In a sign that things are absolutely at a tipping point in Europe, the Mediterranean island of Malta became the first country in both Europe and the European Union (EU) to legalize recreational cannabis cultivation, possession and use. Luxembourg announced similar plans (and a similar model) about a month ago, but this will be (at least initially) limited to the public sale of seeds.
While the bill still needs to be signed by the President, this is a small detail. In the words of the lawmaker who introduced the legislation into the Maltese Parliament, Owen Bonnici, this is in fact a “ground-breaking” moment. It also marks the first time a European legislative body has enacted recreational cannabis reform at a federal level.
Despite a greater federal involvement in the regulation of the industry in Holland, even the Dutch have not gone this far. Switzerland is not in the EU. Portugal and Germany are poised to move forward but have not yet. Luxembourg has come out of the shadows, but only to create a public seed market (for the time being).
Indeed, given the timing of such announcements, it is very likely that the Luxembourgian market and the Maltese one will develop along very similar timelines if not industry constructs.
The only difference of course is that in Malta, there is no grey area left. Cannabis specific outlets will be allowed to operate—albeit at a suitable distance from schools and youth centers.
Beyond this, consumers will be able to carry seven grams in public, grow up to four plants and keep up to 50 grams of cannabis at home.
The Birth of the European Recreational Cannabis Market
This development was only a matter of time. In the past months, recreational cannabis reform has been on the top of the docket all over Europe—even if not moving quite so quickly as in Malta. Most significantly, the new coalition government in Germany, Europe’s largest economy, has announced plans to legalize recreational use as early as next year.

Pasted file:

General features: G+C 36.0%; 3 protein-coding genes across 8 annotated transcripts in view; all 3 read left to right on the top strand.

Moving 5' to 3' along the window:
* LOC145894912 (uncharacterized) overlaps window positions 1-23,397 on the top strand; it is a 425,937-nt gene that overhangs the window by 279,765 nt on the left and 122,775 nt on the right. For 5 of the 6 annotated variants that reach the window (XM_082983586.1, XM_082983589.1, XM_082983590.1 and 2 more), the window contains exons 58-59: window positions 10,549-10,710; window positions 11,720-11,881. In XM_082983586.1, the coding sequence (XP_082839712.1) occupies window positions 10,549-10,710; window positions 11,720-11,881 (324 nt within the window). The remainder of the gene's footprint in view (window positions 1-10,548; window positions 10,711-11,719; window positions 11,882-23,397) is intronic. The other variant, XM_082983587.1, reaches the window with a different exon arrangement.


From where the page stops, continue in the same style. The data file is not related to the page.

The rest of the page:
Luxembourg and Switzerland are both moving forward with limited trials. Portugal is also very likely to follow suit. Italy is also hovering around the edge of this question, with over half a million signatures gathered this summer to force the issue forward at the legislative level.
If there was a parallel, this is now a time very much like 2012 in the United States. Reform is now formally being accepted at a legislative level (although here it is at a sovereign rather than at the state level). In two years, there could be as many as five or six recreational reform states up and running.
What Does this Mean for the Industry?
Now is a very good time for American investors, in particular, to begin staking out a presence here. While flower and product cannot cross the Atlantic (at least not easily and without a few detours), investments can. The British are also circling. While reform has not (and probably will not come) as fast as it has on the continent, the equity markets in London are already a go-to place for those on the hunt for investment.
What has begun as a trickle this year is likely to become a veritable flood within the next six to 12 months.
German firms, particularly those who have managed to get into the medical space with an operational distribution license, have a clear advantage at the moment, across the region, simply because of the benefit of an early organizational head start.
Change at the EU Level
While such developments are clearly exciting, don’t expect all of this to be smooth sailing. There are still several big impediments that remain before the industry can operate more normally. While individual countries will begin to move in the recreational direction, the topic still needs to be addressed at a regional level. So far, the only place this has happened is with CBD (which still has not been adopted by many countries).
This will be an issue in (at least) the cross-border trade of cannabis—and for that reason, EU GMP is likely to play a much larger role, at least at first. German pharmaceutical specialty distributors will also have a clear advantage in the coming market—and not just in one country, but across the region.
Regardless, real cannabis change is finally coming. It just happened in Malta first.
And while it may still not make it into the top 10 most significant events in Maltese history, this development is certainly a marker of great change—and further, not limited to just this one, small European island.
Marguerite Arnold is a veteran cannabis industry journalist, covering the market from Germany since 2013. Her new book, Green II: Spreading Like Kudzu about the inside story of the first German cannabis cultivation bid is now on sale in English and being translated into German.